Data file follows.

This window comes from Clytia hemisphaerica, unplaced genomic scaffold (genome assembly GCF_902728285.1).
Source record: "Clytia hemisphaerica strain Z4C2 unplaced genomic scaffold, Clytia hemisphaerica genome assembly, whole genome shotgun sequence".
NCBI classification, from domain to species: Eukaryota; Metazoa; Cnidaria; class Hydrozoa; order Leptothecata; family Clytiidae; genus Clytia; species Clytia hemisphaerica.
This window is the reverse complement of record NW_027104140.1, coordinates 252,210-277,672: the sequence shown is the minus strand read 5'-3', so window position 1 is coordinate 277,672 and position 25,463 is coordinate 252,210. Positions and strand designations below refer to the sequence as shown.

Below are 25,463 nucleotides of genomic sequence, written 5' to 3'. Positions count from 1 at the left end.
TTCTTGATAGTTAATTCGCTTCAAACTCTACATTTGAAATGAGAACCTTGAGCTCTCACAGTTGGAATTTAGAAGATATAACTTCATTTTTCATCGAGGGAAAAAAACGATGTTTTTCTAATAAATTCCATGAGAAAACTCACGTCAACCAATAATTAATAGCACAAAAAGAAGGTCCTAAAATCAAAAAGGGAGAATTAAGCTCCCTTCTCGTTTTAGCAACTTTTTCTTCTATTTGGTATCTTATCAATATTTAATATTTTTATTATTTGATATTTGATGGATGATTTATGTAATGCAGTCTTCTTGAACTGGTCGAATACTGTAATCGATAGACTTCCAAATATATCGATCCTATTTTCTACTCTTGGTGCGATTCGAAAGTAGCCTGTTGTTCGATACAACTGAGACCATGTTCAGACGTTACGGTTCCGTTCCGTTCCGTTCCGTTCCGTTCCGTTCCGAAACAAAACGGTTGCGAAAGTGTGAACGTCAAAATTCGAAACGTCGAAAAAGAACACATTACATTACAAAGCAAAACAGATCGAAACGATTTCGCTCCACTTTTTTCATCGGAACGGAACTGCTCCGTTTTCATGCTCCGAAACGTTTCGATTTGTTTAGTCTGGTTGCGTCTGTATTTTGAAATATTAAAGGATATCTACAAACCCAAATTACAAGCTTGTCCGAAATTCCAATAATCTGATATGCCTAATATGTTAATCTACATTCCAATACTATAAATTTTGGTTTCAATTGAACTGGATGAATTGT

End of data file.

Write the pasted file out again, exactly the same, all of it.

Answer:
This window comes from Clytia hemisphaerica, unplaced genomic scaffold (genome assembly GCF_902728285.1).
Source record: "Clytia hemisphaerica strain Z4C2 unplaced genomic scaffold, Clytia hemisphaerica genome assembly, whole genome shotgun sequence".
NCBI classification, from domain to species: Eukaryota; Metazoa; Cnidaria; class Hydrozoa; order Leptothecata; family Clytiidae; genus Clytia; species Clytia hemisphaerica.
This window is the reverse complement of record NW_027104140.1, coordinates 252,210-277,672: the sequence shown is the minus strand read 5'-3', so window position 1 is coordinate 277,672 and position 25,463 is coordinate 252,210. Positions and strand designations below refer to the sequence as shown.

Below are 25,463 nucleotides of genomic sequence, written 5' to 3'. Positions count from 1 at the left end.
TTCTTGATAGTTAATTCGCTTCAAACTCTACATTTGAAATGAGAACCTTGAGCTCTCACAGTTGGAATTTAGAAGATATAACTTCATTTTTCATCGAGGGAAAAAAACGATGTTTTTCTAATAAATTCCATGAGAAAACTCACGTCAACCAATAATTAATAGCACAAAAAGAAGGTCCTAAAATCAAAAAGGGAGAATTAAGCTCCCTTCTCGTTTTAGCAACTTTTTCTTCTATTTGGTATCTTATCAATATTTAATATTTTTATTATTTGATATTTGATGGATGATTTATGTAATGCAGTCTTCTTGAACTGGTCGAATACTGTAATCGATAGACTTCCAAATATATCGATCCTATTTTCTACTCTTGGTGCGATTCGAAAGTAGCCTGTTGTTCGATACAACTGAGACCATGTTCAGACGTTACGGTTCCGTTCCGTTCCGTTCCGTTCCGTTCCGTTCCGAAACAAAACGGTTGCGAAAGTGTGAACGTCAAAATTCGAAACGTCGAAAAAGAACACATTACATTACAAAGCAAAACAGATCGAAACGATTTCGCTCCACTTTTTTCATCGGAACGGAACTGCTCCGTTTTCATGCTCCGAAACGTTTCGATTTGTTTAGTCTGGTTGCGTCTGTATTTTGAAATATTAAAGGATATCTACAAACCCAAATTACAAGCTTGTCCGAAATTCCAATAATCTGATATGCCTAATATGTTAATCTACATTCCAATACTATAAATTTTGGTTTCAATTGAACTGGATGAATTGT